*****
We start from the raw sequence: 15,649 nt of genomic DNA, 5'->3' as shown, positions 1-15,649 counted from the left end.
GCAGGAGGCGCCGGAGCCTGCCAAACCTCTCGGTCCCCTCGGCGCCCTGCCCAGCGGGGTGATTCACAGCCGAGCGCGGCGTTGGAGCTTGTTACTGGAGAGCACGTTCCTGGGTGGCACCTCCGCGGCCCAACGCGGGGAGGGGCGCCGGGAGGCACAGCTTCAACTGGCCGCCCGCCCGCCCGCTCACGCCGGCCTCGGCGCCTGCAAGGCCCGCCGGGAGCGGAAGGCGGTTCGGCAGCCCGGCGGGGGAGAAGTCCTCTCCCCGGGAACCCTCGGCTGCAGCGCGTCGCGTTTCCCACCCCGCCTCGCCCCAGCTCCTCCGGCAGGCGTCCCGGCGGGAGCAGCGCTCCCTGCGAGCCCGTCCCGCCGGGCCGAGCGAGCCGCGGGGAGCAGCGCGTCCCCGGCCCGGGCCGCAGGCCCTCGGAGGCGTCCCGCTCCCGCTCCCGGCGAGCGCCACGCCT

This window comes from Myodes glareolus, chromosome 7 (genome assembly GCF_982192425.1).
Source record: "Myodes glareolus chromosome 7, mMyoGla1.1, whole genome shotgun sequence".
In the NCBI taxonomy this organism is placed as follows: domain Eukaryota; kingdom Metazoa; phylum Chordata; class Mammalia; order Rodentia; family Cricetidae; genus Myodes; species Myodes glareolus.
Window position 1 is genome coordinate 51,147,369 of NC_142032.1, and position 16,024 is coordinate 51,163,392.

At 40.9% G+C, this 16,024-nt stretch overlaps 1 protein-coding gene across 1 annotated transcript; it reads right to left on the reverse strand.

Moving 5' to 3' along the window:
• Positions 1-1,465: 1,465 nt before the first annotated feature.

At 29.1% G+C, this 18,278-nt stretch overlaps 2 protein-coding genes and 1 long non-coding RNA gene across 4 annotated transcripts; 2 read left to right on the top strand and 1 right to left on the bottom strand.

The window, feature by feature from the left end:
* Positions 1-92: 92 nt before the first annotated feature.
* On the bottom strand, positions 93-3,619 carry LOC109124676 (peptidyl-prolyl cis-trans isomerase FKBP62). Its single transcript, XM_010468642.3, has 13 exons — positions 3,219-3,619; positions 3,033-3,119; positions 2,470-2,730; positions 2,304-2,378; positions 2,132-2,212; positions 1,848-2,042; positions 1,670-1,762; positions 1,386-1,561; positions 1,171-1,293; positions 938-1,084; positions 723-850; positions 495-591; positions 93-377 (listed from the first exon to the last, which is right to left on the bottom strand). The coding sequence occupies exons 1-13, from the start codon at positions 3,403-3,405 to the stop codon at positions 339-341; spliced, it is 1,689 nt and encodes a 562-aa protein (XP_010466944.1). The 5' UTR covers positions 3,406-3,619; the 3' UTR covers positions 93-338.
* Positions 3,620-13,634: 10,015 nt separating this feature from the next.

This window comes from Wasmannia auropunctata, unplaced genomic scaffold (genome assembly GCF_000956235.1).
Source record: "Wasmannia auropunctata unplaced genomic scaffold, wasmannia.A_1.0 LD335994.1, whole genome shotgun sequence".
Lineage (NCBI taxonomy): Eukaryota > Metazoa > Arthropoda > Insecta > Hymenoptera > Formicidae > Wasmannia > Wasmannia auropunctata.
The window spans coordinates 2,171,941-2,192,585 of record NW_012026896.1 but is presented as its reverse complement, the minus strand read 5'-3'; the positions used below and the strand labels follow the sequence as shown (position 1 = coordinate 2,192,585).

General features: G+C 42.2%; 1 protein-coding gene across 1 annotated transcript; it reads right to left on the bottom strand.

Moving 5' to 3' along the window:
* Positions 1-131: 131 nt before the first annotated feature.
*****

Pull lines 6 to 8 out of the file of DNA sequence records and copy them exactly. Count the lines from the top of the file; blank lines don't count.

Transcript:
Window position 1 is genome coordinate 51,147,369 of NC_142032.1, and position 16,024 is coordinate 51,163,392.

At 40.9% G+C, this 16,024-nt stretch overlaps 1 protein-coding gene across 1 annotated transcript; it reads right to left on the reverse strand.

Moving 5' to 3' along the window: